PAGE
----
Javits Center contracts draw concern in light of state, federal probes

Tishman Construction granted more than $8M in contracts
By Kathryn Brenzel | May 18, 2016 04:52PM

Tishman Construction can’t bid on the expansion of the Jacob K. Javits Center — but that doesn’t mean it won’t work on the project.

The Convention Center Development Corporation, a subsidiary of the Empire State Development Corporation, on Wednesday awarded and extended two contracts to Tishman valued at more than $8 million. The construction giant is barred from directly bidding on the $1 billion-plus expansion of the convention center, but was permitted to bid on some consultation and utility work on the site. The company was part of a team that built the original center and worked on an earlier renovation of the convention center from 2005 to 2014. The company has done work in planning the project but is precluded from bidding, since it arguably would have an unfair advantage over companies like Skanska USA, Lend Lease and Gilbane Building Company — who have all expressed interest in the project. The architecture firm FXFowle, which has also been involved with the site for more than a decade and helped create a concept design for the project, is also prohibited from bidding on the design-build contract.

The board meeting became a proxy of sorts for the ongoing conflict between Gov. Andrew Cuomo and Mayor Bill de Blasio, as discussion shifted to federal probes surrounding the governor’s prized upstate New York development projects and the mayor’s campaign fundraising activities. Peter Wertheim, board member and advisor to deputy Mayor Alicia Glen, noted that Daniel Tishman — chair of the construction company, which he sold to AECOM in 2010 — is one of Cuomo’s top political contributors and that the company already has a role in the project.

“To me, it feels interesting to sit here and be asked to vote on an $8 million contract for one of the governor’s largest donors,” he said. “This whole process to me is feeling like there’s a lot of subjectivity in how decisions are being made.”

A representative for ESD said that Daniel Tishman is not involved with the expansion.

“The integrity of the procurement process is paramount, so out of an abundance of caution, and to avoid even the appearance of impropriety, ‎in January 2016 AECOM and ESD memorialized an agreement removing Dan Tishman from any and all communications regarding the Javits Center expansion,” he said.

The notion of a “conflict of interest” — actual or perceived — is a particularly charged one at the moment. U.S. Attorney Preet Bharara is investigating contracts awarded through the governor’s “Buffalo Billion” program, a sprawling redevelopment project in Western New York. The probe involves Cuomo’s former aide turned Madison Square Garden executive, Joseph Percoco, who reported receiving $125,000 in 2014 from two companies with business before the state. At the same time, Mayor Bill de Blasio’s administration is the subject of several investigations, involving his campaign fundraising activities as well as inquiries into a deed restriction on a nursing home on the Lower East Side.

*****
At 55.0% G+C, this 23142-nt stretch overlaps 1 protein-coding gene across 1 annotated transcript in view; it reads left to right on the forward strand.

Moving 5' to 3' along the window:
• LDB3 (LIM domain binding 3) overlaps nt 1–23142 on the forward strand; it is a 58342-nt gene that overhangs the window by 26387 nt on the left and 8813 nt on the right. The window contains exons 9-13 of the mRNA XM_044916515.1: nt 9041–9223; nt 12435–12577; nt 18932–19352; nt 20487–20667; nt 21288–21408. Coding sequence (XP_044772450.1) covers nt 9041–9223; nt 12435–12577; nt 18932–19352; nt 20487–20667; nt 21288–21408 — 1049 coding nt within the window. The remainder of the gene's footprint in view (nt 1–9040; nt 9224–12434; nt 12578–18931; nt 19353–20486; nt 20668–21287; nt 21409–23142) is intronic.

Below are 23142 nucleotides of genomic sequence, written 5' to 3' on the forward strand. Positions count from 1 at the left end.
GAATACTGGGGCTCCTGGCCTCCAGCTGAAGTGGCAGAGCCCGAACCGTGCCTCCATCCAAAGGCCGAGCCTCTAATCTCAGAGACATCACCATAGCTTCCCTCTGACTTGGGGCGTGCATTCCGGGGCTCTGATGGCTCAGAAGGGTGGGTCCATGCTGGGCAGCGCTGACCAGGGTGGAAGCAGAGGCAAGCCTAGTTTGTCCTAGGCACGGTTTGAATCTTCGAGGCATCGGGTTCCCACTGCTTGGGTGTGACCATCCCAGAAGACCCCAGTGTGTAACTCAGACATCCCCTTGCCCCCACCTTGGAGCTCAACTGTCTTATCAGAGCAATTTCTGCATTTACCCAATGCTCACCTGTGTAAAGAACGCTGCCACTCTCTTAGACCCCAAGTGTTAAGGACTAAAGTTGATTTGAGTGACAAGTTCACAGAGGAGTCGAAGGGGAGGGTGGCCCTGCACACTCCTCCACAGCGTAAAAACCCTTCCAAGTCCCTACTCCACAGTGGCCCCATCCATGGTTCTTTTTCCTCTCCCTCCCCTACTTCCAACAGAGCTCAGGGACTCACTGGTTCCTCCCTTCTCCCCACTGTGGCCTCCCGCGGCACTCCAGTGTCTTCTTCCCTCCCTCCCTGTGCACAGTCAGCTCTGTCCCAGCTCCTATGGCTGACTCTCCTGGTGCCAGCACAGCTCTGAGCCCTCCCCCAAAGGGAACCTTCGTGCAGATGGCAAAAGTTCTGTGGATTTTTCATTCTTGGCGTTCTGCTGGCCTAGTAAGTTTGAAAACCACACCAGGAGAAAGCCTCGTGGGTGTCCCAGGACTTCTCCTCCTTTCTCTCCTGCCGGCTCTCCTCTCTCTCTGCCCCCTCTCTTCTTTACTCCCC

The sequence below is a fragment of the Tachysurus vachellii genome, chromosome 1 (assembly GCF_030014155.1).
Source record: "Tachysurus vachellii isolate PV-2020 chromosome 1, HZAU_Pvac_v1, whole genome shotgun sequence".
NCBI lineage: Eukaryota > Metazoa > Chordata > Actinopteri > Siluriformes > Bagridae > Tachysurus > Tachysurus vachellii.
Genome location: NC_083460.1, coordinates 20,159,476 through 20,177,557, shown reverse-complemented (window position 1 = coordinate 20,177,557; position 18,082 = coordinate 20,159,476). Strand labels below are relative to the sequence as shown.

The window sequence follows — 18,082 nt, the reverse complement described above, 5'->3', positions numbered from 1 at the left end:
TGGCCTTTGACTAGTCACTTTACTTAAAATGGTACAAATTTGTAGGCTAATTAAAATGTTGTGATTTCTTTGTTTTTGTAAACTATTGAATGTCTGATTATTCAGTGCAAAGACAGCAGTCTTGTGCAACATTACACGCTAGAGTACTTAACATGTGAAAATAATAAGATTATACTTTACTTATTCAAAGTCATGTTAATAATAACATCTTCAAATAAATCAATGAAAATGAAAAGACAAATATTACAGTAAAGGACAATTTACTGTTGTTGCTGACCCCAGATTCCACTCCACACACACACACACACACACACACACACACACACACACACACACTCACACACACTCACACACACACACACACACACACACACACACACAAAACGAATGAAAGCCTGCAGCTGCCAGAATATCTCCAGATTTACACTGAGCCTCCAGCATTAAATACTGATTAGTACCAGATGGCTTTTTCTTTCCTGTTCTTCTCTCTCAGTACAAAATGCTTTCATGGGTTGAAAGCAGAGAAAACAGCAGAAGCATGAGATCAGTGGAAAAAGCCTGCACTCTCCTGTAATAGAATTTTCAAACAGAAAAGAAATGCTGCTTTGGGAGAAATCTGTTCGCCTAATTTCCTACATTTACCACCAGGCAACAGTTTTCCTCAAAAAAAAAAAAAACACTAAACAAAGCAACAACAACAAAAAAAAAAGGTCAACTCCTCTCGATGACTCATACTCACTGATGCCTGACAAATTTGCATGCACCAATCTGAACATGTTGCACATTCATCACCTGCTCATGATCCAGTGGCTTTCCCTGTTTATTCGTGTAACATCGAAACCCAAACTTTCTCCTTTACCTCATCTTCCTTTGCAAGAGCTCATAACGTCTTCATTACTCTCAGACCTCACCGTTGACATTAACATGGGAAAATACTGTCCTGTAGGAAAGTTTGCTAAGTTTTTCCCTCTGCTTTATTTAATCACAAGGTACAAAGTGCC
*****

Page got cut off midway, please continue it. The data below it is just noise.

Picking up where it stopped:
Wertheim, who voted against both contracts awarded to Tishman on Wednesday, referenced the ESD’s recent actions related to the planned residential development at Brooklyn Bridge Park’s Pier 6. The agency pulled its support from the project over conflict of interest concerns, officials announced at a meeting on Tuesday. The project’s developer, RAL Development Services, donated $10,000 to Mayor Bill de Blasio’s Campaign for One New York, the non-profit that is currently the subject of state and federal investigations.

The issue also came up with a $750,000 contract granted to Lehrer LLC, an advisory firm that has done work for the state on the redevelopment of LaGuardia airport. Board member David Emil and Wertheim questioned why the firm was selected, since the contract is considered to be single-source — meaning that while the firm isn’t the only company capable of taking on the job, the state believes the company is particularly qualified to act as a consultant for the project.

“It can’t simply be that we had a positive experience with the firm,” Emil said. “If that were the actual criteria, then having a good experience would always allow you not to conduct the public bid process.”

Eunice Jackson, an attorney with ESD, noted that this is the agency’s first foray with design-build, a project delivery system that the state only this year extended to ESD.

“We’ve never done design build,” she said. “There are not many firms that you will find that have experience with New York State design build projects.”

Wertheim asked whether or not the firm was involved in any of the projects that are currently being investigated in Upstate New York. Ultimately, the contract was approved with the stipulation that if any conflicts were identified, the board would revisit the agreement. The board also agreed at the end of the meeting to obtain a list of all the political contributions made by companies awarded contracts, noting that it wouldn’t necessarily disqualify them.

Tishman declined to comment.

The newest plans for Javits Center will be funded by a $1 billion appropriation, cash on hand and a bond issuance. Previous plans for the expansion included selling two development parcels between 33rd and 34th Street and 11th and 12 Avenues for as much as $900 million to help fill funding gaps. The committee noted on Wednesday that there are still currently no plans to sell those properties. The state issued a request for qualifications in April and plans to choose three finalists by the end of May. The companies selected will then have a chance to bid on the project. The overhaul includes expanding the convention center by 1.2 million square feet and building a roof terrace for outdoor events.